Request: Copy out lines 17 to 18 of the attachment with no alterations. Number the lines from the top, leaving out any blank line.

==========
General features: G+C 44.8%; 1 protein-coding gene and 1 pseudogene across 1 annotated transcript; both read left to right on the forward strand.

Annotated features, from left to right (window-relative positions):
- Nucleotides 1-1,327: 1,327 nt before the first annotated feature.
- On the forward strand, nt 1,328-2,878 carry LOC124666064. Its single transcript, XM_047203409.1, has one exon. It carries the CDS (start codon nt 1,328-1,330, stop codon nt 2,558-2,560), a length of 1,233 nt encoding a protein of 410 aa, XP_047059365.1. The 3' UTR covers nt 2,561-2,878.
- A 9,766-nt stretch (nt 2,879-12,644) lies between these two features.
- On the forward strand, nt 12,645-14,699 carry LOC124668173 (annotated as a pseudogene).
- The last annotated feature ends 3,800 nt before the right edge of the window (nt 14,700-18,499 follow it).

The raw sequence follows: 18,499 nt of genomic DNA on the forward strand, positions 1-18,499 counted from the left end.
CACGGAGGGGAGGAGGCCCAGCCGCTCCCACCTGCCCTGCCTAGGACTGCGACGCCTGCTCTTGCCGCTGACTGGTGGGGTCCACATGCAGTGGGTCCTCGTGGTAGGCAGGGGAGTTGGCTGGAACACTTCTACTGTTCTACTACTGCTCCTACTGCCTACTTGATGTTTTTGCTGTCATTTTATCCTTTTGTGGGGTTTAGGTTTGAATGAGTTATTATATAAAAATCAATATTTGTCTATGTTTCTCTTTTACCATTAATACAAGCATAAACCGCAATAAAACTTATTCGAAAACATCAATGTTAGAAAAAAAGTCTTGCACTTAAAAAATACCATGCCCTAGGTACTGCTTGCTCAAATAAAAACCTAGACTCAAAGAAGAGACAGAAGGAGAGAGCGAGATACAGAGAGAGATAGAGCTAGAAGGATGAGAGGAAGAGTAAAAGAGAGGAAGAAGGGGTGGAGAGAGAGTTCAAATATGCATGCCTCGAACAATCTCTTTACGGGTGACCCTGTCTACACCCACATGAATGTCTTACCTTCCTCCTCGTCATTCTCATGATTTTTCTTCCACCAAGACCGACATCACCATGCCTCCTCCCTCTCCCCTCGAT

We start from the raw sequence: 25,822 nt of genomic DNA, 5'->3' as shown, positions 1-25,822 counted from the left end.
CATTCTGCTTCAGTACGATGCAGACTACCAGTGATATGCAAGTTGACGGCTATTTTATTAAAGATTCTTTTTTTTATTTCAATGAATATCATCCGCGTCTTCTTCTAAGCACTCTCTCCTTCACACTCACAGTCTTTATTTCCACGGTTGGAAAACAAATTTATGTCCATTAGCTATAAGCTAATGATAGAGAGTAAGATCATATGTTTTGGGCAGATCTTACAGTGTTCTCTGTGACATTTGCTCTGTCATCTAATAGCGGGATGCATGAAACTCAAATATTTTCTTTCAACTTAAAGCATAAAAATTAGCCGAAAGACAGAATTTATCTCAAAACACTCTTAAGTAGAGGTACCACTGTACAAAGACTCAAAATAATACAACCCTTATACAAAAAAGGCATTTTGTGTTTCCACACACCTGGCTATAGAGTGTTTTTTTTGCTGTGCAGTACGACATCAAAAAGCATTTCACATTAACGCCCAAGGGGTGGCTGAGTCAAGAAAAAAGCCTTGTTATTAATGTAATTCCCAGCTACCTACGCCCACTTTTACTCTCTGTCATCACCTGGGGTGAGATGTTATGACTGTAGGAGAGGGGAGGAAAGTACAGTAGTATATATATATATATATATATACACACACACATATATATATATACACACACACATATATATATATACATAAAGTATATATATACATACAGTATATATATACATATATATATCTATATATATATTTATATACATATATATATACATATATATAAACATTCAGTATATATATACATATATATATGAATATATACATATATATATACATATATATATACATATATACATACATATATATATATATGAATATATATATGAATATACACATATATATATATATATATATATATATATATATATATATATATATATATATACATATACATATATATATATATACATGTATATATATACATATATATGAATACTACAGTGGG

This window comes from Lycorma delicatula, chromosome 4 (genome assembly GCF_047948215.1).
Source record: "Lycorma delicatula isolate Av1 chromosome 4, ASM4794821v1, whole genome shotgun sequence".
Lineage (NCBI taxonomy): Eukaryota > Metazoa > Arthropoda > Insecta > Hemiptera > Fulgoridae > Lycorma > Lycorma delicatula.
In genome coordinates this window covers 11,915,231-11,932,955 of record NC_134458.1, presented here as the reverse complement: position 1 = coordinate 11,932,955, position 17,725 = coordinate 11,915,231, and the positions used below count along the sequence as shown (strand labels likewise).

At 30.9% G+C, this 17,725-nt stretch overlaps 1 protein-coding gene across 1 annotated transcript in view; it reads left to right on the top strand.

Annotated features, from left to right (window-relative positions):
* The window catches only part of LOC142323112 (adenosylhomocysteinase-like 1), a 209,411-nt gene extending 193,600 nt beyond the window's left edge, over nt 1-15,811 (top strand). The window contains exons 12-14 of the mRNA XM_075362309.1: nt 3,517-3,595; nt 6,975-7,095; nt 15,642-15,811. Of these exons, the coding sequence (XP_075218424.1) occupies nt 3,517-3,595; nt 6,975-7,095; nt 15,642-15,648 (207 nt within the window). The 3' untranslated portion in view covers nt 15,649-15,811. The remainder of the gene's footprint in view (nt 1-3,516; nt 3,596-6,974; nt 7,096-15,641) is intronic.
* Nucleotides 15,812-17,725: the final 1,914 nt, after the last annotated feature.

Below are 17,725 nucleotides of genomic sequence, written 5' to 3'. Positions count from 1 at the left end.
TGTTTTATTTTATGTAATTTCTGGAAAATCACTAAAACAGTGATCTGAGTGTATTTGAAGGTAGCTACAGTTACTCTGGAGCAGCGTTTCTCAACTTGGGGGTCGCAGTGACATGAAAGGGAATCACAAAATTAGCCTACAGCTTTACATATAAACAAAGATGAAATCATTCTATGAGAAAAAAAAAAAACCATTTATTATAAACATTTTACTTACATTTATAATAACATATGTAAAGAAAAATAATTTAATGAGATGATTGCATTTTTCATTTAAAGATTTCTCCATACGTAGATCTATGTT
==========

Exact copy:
Annotated features, from left to right (window-relative positions):
* The window catches only part of LOC142323112 (adenosylhomocysteinase-like 1), a 209,411-nt gene extending 193,600 nt beyond the window's left edge, over nt 1-15,811 (top strand). The window contains exons 12-14 of the mRNA XM_075362309.1: nt 3,517-3,595; nt 6,975-7,095; nt 15,642-15,811. Of these exons, the coding sequence (XP_075218424.1) occupies nt 3,517-3,595; nt 6,975-7,095; nt 15,642-15,648 (207 nt within the window). The 3' untranslated portion in view covers nt 15,649-15,811. The remainder of the gene's footprint in view (nt 1-3,516; nt 3,596-6,974; nt 7,096-15,641) is intronic.